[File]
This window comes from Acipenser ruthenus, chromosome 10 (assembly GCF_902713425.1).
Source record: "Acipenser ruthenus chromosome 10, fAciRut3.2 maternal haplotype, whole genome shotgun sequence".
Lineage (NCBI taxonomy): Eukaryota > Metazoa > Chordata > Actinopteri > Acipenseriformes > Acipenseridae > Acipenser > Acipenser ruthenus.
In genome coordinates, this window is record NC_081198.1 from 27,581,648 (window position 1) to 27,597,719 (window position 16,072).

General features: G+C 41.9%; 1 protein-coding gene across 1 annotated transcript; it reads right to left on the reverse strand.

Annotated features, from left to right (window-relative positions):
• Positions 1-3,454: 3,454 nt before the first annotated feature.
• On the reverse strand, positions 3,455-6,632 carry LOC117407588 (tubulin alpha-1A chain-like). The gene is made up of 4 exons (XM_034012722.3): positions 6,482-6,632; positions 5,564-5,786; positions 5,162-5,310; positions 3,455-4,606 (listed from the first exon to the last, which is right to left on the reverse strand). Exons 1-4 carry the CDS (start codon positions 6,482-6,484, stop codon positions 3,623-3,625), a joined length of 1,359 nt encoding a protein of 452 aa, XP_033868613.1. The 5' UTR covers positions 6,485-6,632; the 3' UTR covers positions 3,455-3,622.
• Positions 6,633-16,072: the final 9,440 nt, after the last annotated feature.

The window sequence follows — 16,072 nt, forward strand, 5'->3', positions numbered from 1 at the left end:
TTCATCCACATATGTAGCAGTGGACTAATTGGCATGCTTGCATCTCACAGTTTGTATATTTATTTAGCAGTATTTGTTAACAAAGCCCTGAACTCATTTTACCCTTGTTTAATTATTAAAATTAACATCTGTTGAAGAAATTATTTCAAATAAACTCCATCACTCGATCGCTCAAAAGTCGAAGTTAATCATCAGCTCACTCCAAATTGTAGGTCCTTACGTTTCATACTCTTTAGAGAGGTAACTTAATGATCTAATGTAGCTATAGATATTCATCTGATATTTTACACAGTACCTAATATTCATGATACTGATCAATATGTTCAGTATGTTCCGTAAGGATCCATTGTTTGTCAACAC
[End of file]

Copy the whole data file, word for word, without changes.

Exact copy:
This window comes from Acipenser ruthenus, chromosome 10 (assembly GCF_902713425.1).
Source record: "Acipenser ruthenus chromosome 10, fAciRut3.2 maternal haplotype, whole genome shotgun sequence".
Lineage (NCBI taxonomy): Eukaryota > Metazoa > Chordata > Actinopteri > Acipenseriformes > Acipenseridae > Acipenser > Acipenser ruthenus.
In genome coordinates, this window is record NC_081198.1 from 27,581,648 (window position 1) to 27,597,719 (window position 16,072).

General features: G+C 41.9%; 1 protein-coding gene across 1 annotated transcript; it reads right to left on the reverse strand.

Annotated features, from left to right (window-relative positions):
• Positions 1-3,454: 3,454 nt before the first annotated feature.
• On the reverse strand, positions 3,455-6,632 carry LOC117407588 (tubulin alpha-1A chain-like). The gene is made up of 4 exons (XM_034012722.3): positions 6,482-6,632; positions 5,564-5,786; positions 5,162-5,310; positions 3,455-4,606 (listed from the first exon to the last, which is right to left on the reverse strand). Exons 1-4 carry the CDS (start codon positions 6,482-6,484, stop codon positions 3,623-3,625), a joined length of 1,359 nt encoding a protein of 452 aa, XP_033868613.1. The 5' UTR covers positions 6,485-6,632; the 3' UTR covers positions 3,455-3,622.
• Positions 6,633-16,072: the final 9,440 nt, after the last annotated feature.

The window sequence follows — 16,072 nt, forward strand, 5'->3', positions numbered from 1 at the left end:
TTCATCCACATATGTAGCAGTGGACTAATTGGCATGCTTGCATCTCACAGTTTGTATATTTATTTAGCAGTATTTGTTAACAAAGCCCTGAACTCATTTTACCCTTGTTTAATTATTAAAATTAACATCTGTTGAAGAAATTATTTCAAATAAACTCCATCACTCGATCGCTCAAAAGTCGAAGTTAATCATCAGCTCACTCCAAATTGTAGGTCCTTACGTTTCATACTCTTTAGAGAGGTAACTTAATGATCTAATGTAGCTATAGATATTCATCTGATATTTTACACAGTACCTAATATTCATGATACTGATCAATATGTTCAGTATGTTCCGTAAGGATCCATTGTTTGTCAACAC